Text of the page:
STANFORD, Calif. -- The amount of needless suffering caused by both acute and chronic pain in the United States is a major, overlooked medical problem that requires improved education at multiple levels, stretching from the implementation of new public health campaigns to better training of primary care physicians in pain management.
"The magnitude of pain in the United States is astounding," write the authors of a perspective piece to be published Jan. 19 in the New England Journal of Medicine. The article is co-authored by Philip Pizzo, MD, dean of the Stanford University School of Medicine. Pizzo chaired a committee that issued an Institute of Medicine report in June which found that more than 116 million Americans have pain that persists for weeks to years with associated financial costs to the country ranging from $560 billion to $635 billion per year. The other co-author of the perspective, Noreen Clark, PhD, professor of health behavior and health education at the University of Michigan, was vice chair of the committee.
"During the work of the committee it became clear that one of the major challenges in addressing pain -- as a public health problem or as something that impacts the lives of individual adults and children -- is the need for improved education," said Pizzo, who is also the Carl and Elizabeth Naumann Professor of Pediatrics and a professor of microbiology and immunology.
There is misunderstanding and insensitivity about this issue from both physicians and the general public, and substantial education campaigns are needed to help battle this epidemic of unnecessary suffering, the authors write.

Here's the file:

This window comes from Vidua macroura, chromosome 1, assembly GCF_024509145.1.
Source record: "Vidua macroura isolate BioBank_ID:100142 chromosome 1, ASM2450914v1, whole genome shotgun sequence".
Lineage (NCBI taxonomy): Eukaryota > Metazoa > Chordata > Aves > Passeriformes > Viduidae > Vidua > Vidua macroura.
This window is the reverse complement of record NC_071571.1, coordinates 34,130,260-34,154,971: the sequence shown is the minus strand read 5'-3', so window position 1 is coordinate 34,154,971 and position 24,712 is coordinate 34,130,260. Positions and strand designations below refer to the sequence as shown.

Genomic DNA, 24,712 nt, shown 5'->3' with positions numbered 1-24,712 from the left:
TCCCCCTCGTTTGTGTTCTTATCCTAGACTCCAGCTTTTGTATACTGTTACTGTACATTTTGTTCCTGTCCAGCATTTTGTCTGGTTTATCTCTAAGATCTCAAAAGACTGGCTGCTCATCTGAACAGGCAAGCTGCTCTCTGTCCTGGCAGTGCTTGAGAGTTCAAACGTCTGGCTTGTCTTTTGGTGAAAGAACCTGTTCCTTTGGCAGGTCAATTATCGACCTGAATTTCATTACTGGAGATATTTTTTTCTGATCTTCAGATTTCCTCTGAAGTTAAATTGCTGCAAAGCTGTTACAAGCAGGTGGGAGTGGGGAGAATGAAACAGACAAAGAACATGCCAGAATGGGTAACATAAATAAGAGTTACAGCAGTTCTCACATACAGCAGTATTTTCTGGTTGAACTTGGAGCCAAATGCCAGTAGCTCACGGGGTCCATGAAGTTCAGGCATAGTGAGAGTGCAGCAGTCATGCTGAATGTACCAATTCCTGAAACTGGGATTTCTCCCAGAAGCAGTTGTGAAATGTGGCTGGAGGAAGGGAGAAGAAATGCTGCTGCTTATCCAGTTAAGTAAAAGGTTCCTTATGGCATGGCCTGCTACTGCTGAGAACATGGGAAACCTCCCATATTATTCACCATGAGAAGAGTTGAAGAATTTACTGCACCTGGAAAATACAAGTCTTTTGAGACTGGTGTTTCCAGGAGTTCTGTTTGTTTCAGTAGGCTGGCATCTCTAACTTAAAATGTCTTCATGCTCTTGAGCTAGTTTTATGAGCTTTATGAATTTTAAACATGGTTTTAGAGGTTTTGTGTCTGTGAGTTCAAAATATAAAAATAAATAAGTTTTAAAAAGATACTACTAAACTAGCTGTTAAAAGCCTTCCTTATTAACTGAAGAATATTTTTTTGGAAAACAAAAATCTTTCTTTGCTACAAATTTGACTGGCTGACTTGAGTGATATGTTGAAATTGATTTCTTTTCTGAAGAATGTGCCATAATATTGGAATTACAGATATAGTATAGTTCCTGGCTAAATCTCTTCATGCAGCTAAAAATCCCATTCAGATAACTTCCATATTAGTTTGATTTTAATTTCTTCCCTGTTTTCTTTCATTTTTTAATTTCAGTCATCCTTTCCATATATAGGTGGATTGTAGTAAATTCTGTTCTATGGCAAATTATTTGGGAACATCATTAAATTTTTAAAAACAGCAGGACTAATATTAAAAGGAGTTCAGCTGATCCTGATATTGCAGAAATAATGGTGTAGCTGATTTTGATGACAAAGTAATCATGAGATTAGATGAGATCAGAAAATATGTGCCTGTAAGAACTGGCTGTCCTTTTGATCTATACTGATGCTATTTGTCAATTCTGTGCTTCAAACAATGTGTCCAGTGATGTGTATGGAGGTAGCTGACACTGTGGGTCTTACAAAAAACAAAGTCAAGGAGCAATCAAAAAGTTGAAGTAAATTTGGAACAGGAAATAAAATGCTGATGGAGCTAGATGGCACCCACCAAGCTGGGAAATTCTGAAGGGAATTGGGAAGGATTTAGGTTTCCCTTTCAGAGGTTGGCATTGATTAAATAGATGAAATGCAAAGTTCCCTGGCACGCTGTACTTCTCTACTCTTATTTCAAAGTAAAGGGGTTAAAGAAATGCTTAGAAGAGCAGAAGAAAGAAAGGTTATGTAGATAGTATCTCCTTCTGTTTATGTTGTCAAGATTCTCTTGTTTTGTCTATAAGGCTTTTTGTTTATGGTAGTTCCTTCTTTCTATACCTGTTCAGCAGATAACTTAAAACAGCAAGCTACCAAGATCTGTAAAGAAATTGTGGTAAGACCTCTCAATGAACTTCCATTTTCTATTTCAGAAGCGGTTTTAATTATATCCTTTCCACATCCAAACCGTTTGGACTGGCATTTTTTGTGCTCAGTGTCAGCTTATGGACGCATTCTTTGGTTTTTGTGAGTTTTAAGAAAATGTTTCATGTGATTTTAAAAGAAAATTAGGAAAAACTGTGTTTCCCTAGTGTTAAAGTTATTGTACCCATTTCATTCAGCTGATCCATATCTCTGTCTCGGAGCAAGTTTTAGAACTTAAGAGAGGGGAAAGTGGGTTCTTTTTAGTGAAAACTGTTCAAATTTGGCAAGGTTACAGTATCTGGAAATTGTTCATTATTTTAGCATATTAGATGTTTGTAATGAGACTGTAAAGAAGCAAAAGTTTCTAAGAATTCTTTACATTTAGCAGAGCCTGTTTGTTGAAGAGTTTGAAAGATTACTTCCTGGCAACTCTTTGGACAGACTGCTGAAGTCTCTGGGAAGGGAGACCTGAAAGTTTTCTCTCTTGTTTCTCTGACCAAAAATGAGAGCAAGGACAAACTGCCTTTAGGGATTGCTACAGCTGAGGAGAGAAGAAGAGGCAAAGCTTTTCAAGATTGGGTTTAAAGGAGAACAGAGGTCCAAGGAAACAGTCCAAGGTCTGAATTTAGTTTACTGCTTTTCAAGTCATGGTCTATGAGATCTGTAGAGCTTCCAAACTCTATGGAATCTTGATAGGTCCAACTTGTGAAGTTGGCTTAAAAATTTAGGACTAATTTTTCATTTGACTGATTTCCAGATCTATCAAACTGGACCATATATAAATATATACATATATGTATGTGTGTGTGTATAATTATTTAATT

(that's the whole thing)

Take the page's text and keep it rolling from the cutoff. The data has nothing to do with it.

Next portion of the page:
One of the major impediments to relief is patients' limited access to clinicians who are knowledgeable about acute and chronic pain. With fewer than 4,000 pain specialists currently practicing in the United States, it's necessary that primary care physicians step up and provide effective pain management care. Right now, due in a large part to inadequate education, that's not happening.
"Sadly, many physicians are viewed as 'poor listeners' by people living with chronic pain," the authors write. "Some physicians over-prescribe medications including opioids, while others refuse to prescribe them at all for fear of violating local or state regulations. ... Many people with chronic pain simply don't know where to go for help."
Research shows a lack of sufficient training for most physicians in the treatment of pain, beginning in medical school and stretching into areas of professional education, surprisingly even in such areas as oncology. The authors point to one survey of 117 medical schools that reported some schools provided only a few educational sessions on pain. Other studies showed that most primary care physicians feel "inadequately prepared" to counsel patients on pain.
"These deficiencies do not appear to be alleviated during residency or practice," the authors write.
Pain sufferers who go in search of help often face both the insensitivity and lack of knowledge of practitioners, and a public attitude toward chronic pain sufferers that sends the message that they need to "just suck it up."
"Often, an initially supportive community becomes intolerant or inattentive as the pain persists, which leads many people with chronic pain to give up, resulting in depression," the authors write.
The implementation of broad public education campaigns, along with targeted efforts to educate patients themselves, could help empower patients and their families to find the help they need. The authors point to the success of other "fact-based public education campaigns" that have clearly made a difference in other areas of health, altering behavior relating to smoking and tobacco use, cancer and Alzheimer's disease.
"We recommend expanding and redesigning education programs to transform the understanding of pain, improving education for clinicians, and increasing the number of health professionals with advanced expertise in pain care," they write.
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